Internship:  Our Washington DC office is looking for a paid intern to help with reporting.  Applicants should write a 600-word article suitable for publication in the US section of The Economist, and send it with a resume to dcintern@economist.com by July 31st.

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14.  Mt Sutro (continued)- complete nextdoor.com message:

I have been digging deeper into the fire hazard issue. I also contacted Cal-Fire. The City is the authority to determine fire risk. Cal-Fire determined that Sutro Forest is a very high fire threat. The proposed treatments (thinning etc.) are recommended by Federal agencies. UCSF is merely following the direction of independent government agencies to identify the risk and the methods to mitigate the risk. If we have a problem with the DEIR in that regard, our criticism should be directed to Local, State, and Federal Government guidance.

The DEIR correctly identified the City as the responsible government authority to determine fire risk. The City, not the State, is responsible for wildland fire protection and for preventing and suppressing fires in the City. Furthermore both FEMA and Cal-EMA have approved the City’s hazard mitigation plan which contains the high fire ratings. Cal-Fire is highly supportive of locally derived hazard assessments for the particular need and issues presented by local concerns. The City has different reason for developing its own plans as Cal-Fire says: “Once you consider fire effects, you are in the realm of risk assessment. Hazard/threat thus is only part of risk assessment.”

Regarding the Cal-Fire Maps here is what Cal-Fire says: “Current hazard is probably best assessed using our fire threat data, which looks at two main components: expected fire behavior and burn probability.” The Cal-Fire fire threat map shows very high fire threats for Sutro Forest and other forested areas west of Twin Peaks. Cal-Fire cautions that their remotely mapping of vegetation islands within urbanized areas is a little tricky and not very precise and they defer to local mapping. According to the DEIR the City’s measures are more precise.

Both the City and Cal-Fire rate Sutro Forest to have a very high fire threat/hazard. The City model looks only at fire behavior considering fuel, terrain, and weather. Fire behavior is the mechanisms of fire that cause damage to assets and resources including the impact of fire brands that may be blown some distance igniting fires well away from the main fire. The City’s primary concern is effects of a wildfire. And Eucalyptus presents a particularly difficult problem. As Cal-Fire says “Mature Blue Gum Eucalyptus is a very hazardous fuel system.” It also carries fire into the crowns via multiple mechanisms.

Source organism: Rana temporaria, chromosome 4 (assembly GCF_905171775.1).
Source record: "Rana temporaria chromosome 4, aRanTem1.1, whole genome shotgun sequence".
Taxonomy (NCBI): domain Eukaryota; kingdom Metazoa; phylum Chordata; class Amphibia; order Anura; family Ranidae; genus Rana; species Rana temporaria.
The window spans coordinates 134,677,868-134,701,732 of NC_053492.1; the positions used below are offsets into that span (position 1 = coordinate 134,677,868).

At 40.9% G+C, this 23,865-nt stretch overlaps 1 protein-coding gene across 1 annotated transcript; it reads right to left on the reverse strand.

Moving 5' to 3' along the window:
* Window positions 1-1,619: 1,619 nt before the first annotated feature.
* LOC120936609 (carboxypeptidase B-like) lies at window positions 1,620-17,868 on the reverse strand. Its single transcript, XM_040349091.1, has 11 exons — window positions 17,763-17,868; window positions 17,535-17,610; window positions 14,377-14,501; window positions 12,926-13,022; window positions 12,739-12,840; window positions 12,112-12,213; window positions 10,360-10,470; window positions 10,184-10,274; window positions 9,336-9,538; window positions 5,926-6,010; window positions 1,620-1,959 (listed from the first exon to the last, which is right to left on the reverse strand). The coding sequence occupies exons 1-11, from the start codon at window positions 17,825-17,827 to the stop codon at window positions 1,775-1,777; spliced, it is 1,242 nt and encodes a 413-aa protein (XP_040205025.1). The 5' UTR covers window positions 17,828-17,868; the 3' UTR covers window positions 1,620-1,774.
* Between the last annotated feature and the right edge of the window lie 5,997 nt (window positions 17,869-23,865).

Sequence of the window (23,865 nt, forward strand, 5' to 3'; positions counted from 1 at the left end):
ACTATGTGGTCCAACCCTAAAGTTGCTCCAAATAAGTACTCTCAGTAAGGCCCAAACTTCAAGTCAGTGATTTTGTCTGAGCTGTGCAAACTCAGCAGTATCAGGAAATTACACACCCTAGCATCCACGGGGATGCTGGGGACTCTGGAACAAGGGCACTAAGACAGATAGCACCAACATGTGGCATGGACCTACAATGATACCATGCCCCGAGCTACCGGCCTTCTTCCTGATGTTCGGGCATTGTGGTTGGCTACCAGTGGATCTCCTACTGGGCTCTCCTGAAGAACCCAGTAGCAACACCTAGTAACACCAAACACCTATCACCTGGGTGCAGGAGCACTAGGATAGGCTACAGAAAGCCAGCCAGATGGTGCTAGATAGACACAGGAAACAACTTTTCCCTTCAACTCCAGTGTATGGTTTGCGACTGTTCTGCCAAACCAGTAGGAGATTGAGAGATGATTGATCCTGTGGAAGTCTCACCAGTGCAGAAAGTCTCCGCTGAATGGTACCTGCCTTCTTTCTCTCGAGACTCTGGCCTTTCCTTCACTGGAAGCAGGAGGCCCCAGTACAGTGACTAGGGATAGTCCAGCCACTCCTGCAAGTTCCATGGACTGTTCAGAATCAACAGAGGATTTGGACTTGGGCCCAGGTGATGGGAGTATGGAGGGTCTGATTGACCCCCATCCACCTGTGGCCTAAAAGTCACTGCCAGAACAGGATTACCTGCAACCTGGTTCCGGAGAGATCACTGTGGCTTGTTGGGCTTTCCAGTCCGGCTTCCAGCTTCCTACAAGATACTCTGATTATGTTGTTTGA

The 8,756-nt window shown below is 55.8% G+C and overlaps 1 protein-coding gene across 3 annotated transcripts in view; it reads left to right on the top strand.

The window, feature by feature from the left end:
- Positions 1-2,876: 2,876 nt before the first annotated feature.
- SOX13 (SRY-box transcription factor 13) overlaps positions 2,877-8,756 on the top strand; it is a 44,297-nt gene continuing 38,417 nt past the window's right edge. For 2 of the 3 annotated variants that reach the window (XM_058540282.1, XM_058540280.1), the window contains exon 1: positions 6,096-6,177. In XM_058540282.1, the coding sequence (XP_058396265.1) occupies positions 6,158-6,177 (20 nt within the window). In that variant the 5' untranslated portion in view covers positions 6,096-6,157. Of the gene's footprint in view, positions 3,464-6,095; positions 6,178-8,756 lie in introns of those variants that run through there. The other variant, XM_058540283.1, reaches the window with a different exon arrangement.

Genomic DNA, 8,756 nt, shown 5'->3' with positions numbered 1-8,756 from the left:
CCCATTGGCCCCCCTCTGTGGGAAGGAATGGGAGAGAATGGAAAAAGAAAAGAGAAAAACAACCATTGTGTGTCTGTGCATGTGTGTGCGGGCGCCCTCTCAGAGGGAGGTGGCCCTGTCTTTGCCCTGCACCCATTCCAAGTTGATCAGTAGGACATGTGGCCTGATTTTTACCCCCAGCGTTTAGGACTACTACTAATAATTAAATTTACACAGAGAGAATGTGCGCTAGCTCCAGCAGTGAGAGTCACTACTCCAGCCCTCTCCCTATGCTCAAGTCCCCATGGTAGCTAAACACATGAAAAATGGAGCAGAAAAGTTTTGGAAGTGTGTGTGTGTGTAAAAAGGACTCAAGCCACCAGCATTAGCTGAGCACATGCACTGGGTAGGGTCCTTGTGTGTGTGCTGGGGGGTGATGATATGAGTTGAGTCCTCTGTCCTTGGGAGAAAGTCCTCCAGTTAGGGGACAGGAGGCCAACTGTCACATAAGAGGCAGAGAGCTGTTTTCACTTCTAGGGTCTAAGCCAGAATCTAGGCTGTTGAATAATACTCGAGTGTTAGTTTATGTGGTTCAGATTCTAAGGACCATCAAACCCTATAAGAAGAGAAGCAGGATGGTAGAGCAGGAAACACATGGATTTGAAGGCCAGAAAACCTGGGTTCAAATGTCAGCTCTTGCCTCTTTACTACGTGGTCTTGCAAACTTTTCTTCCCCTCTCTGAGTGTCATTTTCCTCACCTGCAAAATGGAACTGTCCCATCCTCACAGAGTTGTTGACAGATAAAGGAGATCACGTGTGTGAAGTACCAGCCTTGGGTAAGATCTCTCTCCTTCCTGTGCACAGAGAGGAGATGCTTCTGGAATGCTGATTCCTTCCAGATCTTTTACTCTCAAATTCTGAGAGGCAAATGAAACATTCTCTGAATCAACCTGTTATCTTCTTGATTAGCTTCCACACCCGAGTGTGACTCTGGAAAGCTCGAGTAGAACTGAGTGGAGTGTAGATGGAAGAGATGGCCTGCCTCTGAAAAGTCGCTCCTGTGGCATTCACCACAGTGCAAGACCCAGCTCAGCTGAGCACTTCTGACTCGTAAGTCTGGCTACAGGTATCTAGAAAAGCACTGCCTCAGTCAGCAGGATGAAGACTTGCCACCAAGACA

The Cal-Fire fire threat model includes burn probability in addition to fire behavior. The purpose is to allocate resources to areas most apt to have wildfires. The probability of wildfire on Mt. Sutro is low compared to many other areas in the State. Our low history of wildfire is probably the result of our cool and moist climate and a fire department that can put out fires before they can become wildfires. Despite the low burn probability component, Cal-Fire still rates Mt. Sutro has a high fire threat. That is because Cal-Fire found Mt. Sutro to have a high potential for severe fire behavior. The primary factor for severe fire is the high fuel load.

The low fire frequency and effective fire suppression contributes to the potential for severe fire behavior because it allows for the unnatural high level of fuel and mechanisms that carries fire into the crowns. The potential for severe fire behavior has led the State and the U.S. Departments of Agriculture and Interior to have fire plans designed to manage fuels as a way to protect people and natural resources from wildfires that result from high levels of fuels. They find that modifying fuels is the only practical means of altering potential wildfire behavior so most policies and programs emphasize fuel treatments. UCSF is following those plans.

http://frap.fire.ca.gov/data/frapgismaps/fire_threat_download.html

http://frap.cdf.ca.gov/assessment/assessment2003/Chapter3_Quality/wildfiretrends_2.pdf